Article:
Huge participation is critical because the university pays close attention to our participation rates — in the bargaining survey, in the initial demands ratification, and throughout the campaign — to gauge our strength. When a strong majority of ASEs are involved, the university knows union members are willing to fight for improvements to the current contract, and we’re able to make bigger wins. On the flip side, if we have low overall participation, the university won’t take us seriously at the bargaining table. So the stakes are high, but we know we can win when members are unified and active!
Why are these the demands? How were they developed?
These demands are the result of member input over the past year in a variety of forms — 1000s of conversations over the past three years, membership meetings, grievances, two equity surveys completed by more than 3000 people, evaluation data from the EPIC program, the bargaining survey (where more than 2700 ASEs provided their input), and discussion of a draft of the demands at a January member strategy meeting.
Why aren’t these demands more specific? Is this what the contract language would be?
These initial demands are not final contract language. Rather, they are general goals of topics we will be fighting to improve during the duration of the campaign. As the contract campaign progresses, the contract language will be developed through a combination of further research, additional membership discussion, topic-specific working groups, negotiating with University Admin, etc. The more you get involved, the more impact you’ll have on our final contract language!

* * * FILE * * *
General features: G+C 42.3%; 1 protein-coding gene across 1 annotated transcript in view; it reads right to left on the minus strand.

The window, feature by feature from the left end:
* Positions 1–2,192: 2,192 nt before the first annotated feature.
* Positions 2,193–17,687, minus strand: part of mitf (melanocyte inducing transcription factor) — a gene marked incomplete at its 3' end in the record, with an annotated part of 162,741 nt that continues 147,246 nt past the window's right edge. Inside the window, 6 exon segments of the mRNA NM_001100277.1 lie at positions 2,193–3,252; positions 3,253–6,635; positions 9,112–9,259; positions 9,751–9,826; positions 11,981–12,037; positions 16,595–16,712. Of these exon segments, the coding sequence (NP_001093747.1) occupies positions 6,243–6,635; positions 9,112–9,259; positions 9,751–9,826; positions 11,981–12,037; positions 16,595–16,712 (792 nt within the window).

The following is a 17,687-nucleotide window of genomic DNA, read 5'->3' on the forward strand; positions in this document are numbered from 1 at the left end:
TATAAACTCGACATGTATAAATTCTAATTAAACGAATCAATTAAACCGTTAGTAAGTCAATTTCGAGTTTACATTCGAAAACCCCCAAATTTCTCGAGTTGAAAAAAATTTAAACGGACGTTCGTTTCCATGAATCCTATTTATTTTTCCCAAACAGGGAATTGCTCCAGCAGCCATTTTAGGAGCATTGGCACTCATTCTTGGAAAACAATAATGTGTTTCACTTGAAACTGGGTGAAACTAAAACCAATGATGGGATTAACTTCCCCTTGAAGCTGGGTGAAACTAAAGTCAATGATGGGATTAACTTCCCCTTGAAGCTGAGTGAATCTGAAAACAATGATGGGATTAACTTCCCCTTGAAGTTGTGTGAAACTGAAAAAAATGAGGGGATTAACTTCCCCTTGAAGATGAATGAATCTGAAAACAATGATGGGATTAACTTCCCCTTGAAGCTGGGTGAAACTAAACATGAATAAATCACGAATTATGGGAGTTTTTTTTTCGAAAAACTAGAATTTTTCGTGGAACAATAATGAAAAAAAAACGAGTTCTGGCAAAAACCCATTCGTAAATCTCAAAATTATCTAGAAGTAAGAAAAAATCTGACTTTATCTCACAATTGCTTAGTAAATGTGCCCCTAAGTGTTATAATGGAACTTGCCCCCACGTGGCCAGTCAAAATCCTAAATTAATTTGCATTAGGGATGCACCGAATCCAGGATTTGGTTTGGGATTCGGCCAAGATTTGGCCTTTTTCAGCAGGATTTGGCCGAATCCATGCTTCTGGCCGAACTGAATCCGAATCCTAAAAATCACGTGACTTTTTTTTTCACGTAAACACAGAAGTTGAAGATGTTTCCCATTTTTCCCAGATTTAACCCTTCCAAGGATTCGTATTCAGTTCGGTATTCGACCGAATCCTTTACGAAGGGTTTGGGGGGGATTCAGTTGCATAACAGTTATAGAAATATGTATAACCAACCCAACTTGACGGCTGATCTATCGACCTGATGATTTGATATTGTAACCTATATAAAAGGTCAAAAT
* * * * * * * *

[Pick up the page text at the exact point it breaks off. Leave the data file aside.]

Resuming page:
Why do I have to sign my name?
We know from past bargaining cycles that we have a much stronger position going into bargaining when we can submit our initial demands with the majority of ASEs signed on by name. This makes a much bigger impact on University Admin than anonymous votes, and sets us up to begin bargaining from a position of power.
I don’t have any problems in my department — why should I care about this?
Many of the benefits you enjoy today have come from activism and organizing of previous generations of student workers just like you. Your decision to become involved and support the contract campaign ensures we can continue to build a stronger university: not just for us as individuals but for our entire community.
How can we address other issues that do not require modification of the collective bargaining agreement?
Our contract is an important tool for improving our campus and community, but it is not our only tool. When we come together in big numbers, we’ve shown that we can also make big wins through direct action, local and state politics, legal action, and more. Our working groups are a great resource for folks interested in getting involved with a variety of projects that involve our contract as well as other kinds of action: international solidarity, housing justice, equity & racial justice, political, climate justice, and more! Additionally, all ASEs are welcome to participate in a community meeting on Accessibility at UW on January 22 from 3-4:30pm to discuss building a campaign around improving accommodations for students with disabilities, chronic illness, and/or other accommodation needs.
Who should I contact if I have more questions?
Your department steward is an excellent resource if you have questions or would like to get more involved! You can find more information about your department’s steward here. You can also email email@example.com to get connected with an active organizer in your department.
This page will be continually updated as the campaign progresses, so be sure to check back periodically!